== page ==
What:Sway Wild w/Megan Rose Ellsworth When: Saturday, 09.28, 7 p.m. Where: The Walnut Room Why: What saves Sway Wild from being the kind of “Indie” radio darling band that is the stuff of too many would-be tastemaker playlists crafted by those with fairly conventional and safe taste in music is not just Mandy Fer’s warm vocals and her and Dave McGraw’s dynamic songwriting. It’s that making up its charming melodies and playful performances is imaginative and creative instrumentation that displays their technical prowess as players channeled into zesty, tightly crafted pop songs. Currently the trio, which includes Thom Lord, is on tour in support of its self-titled, full-length debut.
Sunday | September 29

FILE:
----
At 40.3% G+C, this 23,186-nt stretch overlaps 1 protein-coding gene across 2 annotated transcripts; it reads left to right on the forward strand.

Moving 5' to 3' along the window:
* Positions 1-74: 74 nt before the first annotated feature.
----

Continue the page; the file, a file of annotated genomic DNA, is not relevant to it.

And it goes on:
What: Shibui Denver #6: Total Trash and Rowboat When: Sunday, 09.29, 7 p.m. Where: Mutiny Information Café Why: This latest edition of Shibui Denver showcases Total Trash and Rowboat. The former is a psychedelic noise pop group whose members have played with the likes of Fingers of the Sun, Fissure Mystic, Quantum Creep, Lil Slugger, The Pseudo Dates and other bands that mean little if you’ve not been paying attention to the Denver underground of the past ten years. But it also means some of the more creative musical talents in the realm of local rock music have come together to make something different from what they’ve done before. Rowboat combines literary yet deeply emotional and heartfelt lyrics with haunting atmospheres and melodies in songs that plumb the depths of human existence and the things that give meaning to our lives.